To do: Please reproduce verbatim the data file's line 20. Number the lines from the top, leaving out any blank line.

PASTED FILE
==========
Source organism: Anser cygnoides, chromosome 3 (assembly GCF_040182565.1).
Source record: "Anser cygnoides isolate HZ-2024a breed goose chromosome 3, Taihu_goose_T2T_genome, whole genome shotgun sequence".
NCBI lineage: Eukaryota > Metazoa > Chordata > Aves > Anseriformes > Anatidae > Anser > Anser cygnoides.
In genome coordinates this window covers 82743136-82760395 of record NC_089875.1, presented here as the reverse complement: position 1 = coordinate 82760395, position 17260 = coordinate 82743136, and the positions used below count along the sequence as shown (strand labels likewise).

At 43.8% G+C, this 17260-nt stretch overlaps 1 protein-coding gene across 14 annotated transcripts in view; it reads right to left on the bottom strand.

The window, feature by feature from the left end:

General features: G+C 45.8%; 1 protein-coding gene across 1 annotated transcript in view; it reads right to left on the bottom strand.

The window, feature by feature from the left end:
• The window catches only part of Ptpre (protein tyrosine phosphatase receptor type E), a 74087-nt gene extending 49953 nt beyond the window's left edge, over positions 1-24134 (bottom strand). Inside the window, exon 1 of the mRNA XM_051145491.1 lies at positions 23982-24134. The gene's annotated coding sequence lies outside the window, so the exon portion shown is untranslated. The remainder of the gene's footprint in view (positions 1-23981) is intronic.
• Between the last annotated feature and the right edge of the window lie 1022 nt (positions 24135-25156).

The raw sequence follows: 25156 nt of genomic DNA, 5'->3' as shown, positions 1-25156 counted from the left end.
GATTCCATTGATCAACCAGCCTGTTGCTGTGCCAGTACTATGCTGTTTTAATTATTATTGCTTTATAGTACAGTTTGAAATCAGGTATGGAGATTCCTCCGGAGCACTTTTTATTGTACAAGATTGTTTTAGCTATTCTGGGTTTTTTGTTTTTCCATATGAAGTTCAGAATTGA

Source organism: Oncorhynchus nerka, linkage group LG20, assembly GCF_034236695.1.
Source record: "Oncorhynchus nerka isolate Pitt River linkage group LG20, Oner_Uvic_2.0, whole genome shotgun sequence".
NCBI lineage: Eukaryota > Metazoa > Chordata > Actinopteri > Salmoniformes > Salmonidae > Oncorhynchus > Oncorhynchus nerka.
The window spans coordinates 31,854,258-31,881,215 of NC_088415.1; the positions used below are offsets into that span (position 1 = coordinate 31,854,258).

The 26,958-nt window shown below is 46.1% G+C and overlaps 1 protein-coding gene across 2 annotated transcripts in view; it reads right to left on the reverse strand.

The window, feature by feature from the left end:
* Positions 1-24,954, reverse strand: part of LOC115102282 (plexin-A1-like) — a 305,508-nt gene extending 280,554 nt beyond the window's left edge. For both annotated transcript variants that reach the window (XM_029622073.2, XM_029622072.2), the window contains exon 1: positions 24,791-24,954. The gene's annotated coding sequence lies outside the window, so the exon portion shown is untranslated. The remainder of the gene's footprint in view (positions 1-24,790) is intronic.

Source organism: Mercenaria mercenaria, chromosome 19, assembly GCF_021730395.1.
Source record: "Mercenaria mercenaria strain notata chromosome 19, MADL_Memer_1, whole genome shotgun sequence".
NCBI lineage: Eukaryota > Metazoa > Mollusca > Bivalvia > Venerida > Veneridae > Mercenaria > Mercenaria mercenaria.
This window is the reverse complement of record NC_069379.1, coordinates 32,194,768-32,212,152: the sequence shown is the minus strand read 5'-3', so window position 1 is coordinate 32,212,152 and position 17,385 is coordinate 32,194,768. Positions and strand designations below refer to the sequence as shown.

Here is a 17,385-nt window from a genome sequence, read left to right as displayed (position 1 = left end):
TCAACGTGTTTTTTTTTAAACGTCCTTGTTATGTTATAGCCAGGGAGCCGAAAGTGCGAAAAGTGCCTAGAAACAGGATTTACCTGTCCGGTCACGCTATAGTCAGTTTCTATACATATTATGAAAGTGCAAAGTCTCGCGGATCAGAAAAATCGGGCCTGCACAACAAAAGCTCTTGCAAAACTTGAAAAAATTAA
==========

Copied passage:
Source organism: Mercenaria mercenaria, chromosome 19, assembly GCF_021730395.1.